The Obama campaign outspent the Romney campaign, $549 million to $336 million. The national party committees were close in fundraising (a mere $50 million GOP advantage), but Democrats actually outspent Republicans $814 to $776 million. Outside groups, some disclosing their donors, some not, favored conservatives by $855 million to $406 million in “independent” spending. For all that, in the first full-scale conflagration since Citizen United, the great powers basically fought to a draw, barely moving the lines in Congress.

  • September 13, 2012
    Guest Post

    By Alan B. Morrison, Lerner Family Associate Dean for Public Interest & Public Service Law George Washington University Law School. This post is part of an ACSblog Constitution Day Symposium.


    As Constitution Day approaches, there is much that will be and should be said in praise of the document that has successfully guided the United States for more than 220 years.  But when there is some part of our governance system that is broken, it does not denigrate the Constitution to recognize that and to propose to do something about it. That is, after all, why the Framers included Article V that makes it difficult, but not impossible, to correct a flaw in the grand design.

    Over 12 years ago, I signed on to a publication of The Constitution Project entitled "Great and Extraordinary Occasions: Developing Guidelines for Constitutional Change."  The authors argued that constitutional amendments should not be used without a showing of great need for an important part of our system and the absence of any lesser means of solving a problem.  I continue to hold that view, but have now concluded that those stringent criteria have been met and that only a constitutional amendment can fix the problem of uncontrolled spending in elections for public office.  Some would disagree because they believe that elections awash with money from those with strong economic (and sometimes other) interests in the outcome are good for democracy (or for the interests that they support), and hence would oppose such an amendment on its merits.  But for those who decry the current excesses in campaign contributions and expenditures, there is little choice other than to amend the Constitution.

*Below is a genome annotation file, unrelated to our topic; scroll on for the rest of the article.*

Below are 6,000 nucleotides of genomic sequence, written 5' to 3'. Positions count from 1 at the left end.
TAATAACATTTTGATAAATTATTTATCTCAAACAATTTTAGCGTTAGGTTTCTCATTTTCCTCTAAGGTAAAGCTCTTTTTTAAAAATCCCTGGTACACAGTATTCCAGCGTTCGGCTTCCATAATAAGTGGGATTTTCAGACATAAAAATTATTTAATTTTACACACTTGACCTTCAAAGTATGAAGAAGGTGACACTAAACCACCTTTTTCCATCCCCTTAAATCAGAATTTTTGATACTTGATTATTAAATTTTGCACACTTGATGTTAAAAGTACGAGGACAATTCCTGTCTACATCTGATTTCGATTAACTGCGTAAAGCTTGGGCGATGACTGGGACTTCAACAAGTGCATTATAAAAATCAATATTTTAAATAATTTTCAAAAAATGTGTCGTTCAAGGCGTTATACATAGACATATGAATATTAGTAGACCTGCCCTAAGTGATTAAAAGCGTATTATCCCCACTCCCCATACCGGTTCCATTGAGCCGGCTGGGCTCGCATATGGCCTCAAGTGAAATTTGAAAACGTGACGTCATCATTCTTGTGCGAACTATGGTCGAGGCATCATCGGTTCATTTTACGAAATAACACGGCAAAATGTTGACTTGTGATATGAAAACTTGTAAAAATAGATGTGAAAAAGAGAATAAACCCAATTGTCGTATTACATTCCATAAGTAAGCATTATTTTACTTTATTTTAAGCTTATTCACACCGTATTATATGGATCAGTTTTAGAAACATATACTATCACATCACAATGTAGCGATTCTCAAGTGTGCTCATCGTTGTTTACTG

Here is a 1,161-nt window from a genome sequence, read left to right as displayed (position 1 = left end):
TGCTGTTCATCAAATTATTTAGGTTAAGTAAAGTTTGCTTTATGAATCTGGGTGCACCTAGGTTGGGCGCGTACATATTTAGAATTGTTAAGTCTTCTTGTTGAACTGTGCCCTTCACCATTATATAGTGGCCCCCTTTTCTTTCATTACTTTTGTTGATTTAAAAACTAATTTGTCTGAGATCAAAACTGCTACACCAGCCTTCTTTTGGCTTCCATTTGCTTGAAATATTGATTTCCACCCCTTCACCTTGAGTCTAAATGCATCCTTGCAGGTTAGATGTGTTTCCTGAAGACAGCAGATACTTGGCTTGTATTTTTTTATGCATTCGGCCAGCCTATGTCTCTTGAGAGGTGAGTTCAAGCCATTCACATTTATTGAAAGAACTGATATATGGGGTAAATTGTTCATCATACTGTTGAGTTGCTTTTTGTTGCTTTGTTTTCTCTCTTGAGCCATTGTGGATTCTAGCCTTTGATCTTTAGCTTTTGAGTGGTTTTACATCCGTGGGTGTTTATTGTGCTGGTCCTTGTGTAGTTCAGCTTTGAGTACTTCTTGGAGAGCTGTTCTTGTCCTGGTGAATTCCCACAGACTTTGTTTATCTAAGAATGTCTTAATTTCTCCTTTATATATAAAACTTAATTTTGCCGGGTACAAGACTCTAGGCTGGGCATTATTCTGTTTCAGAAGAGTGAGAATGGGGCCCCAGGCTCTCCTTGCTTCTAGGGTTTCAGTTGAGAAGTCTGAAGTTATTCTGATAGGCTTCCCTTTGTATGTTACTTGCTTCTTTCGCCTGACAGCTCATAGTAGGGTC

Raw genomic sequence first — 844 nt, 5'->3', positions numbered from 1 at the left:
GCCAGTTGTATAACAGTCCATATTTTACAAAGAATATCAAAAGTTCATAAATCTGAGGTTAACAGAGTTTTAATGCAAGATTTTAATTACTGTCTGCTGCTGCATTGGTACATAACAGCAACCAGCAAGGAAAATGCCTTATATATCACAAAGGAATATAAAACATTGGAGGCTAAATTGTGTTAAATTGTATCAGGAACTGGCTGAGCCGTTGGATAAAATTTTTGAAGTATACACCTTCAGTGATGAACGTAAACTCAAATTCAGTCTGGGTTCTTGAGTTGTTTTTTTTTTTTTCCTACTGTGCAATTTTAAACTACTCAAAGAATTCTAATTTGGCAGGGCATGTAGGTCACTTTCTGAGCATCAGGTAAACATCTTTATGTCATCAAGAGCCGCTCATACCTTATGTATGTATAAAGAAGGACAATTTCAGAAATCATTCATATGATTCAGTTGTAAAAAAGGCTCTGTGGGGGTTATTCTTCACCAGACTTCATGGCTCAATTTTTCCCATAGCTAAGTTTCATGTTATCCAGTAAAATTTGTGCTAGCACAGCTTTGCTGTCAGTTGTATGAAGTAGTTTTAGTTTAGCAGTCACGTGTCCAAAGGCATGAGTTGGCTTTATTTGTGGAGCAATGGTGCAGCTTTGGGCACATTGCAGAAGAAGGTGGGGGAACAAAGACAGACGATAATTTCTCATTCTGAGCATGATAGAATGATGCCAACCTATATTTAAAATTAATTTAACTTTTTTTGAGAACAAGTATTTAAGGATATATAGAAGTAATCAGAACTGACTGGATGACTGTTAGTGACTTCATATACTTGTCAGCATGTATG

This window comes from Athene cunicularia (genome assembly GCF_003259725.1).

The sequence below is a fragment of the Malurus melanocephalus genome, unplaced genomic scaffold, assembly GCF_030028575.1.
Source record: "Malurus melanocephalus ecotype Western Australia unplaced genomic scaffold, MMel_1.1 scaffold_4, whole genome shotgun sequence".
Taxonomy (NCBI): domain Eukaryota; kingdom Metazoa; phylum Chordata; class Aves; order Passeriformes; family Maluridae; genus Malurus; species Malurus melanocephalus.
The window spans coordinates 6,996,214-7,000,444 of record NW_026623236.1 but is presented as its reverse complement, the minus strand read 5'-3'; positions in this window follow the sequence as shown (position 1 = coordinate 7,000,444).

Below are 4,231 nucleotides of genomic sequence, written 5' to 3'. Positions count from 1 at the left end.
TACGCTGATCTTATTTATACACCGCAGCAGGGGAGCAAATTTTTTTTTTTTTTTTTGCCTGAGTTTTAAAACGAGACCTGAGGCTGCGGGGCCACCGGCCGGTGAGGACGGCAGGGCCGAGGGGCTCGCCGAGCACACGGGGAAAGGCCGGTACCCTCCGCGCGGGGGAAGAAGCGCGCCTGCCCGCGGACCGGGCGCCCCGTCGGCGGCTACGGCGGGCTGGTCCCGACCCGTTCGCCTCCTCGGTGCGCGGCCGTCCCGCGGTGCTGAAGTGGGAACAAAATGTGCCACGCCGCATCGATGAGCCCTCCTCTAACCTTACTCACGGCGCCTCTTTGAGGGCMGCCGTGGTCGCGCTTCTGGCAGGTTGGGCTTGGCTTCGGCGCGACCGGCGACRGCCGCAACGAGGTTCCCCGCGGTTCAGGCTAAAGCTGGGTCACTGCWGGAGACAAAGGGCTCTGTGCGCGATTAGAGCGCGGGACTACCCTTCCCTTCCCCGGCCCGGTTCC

Much of the discussion about this issue lays the blame solely on the Supreme Court’s decision in Citizens United. But as I have detailed elsewhere, “It’s Not Just Citizens United,” that decision is only one part of a much larger set of problems, going back to 1976 in Buckley v. Valeo, when the Court held that the First Amendment precluded the Government from limiting the amount of money that individuals could spend to support candidates via independent expenditures.  In those days, that may have meant expenditures of at most tens of thousands of dollars, but in 2012 that has ballooned to tens of millions, significant portions of which go through organizations that collect money from multiple sources and whose independence is at least open to question.  Citizens United permitted for-profit corporations from doing what individuals can do on the independent expenditure side – albeit with vastly greater resources than all but a very few individuals – and many observers think that the century old ban on direct contributions by corporations is set for a similar demise.  Finally, in Arizona Free Enterprise Club's Freedom Club PAC v. Bennett, the Court has put a serious crimp in the effort to create a public funding system by outlawing the effort to augment basic public funding to counter massive spending by an opponent that chooses not to be part of that system.  Additional disclosure would be good (assuming that Congress can pass it), but alone it cannot be enough to overcome these major rulings.  It is possible that the composition of the Court will change, but it is highly unlikely that all of these decisions will be overturned, which is pretty much what is needed.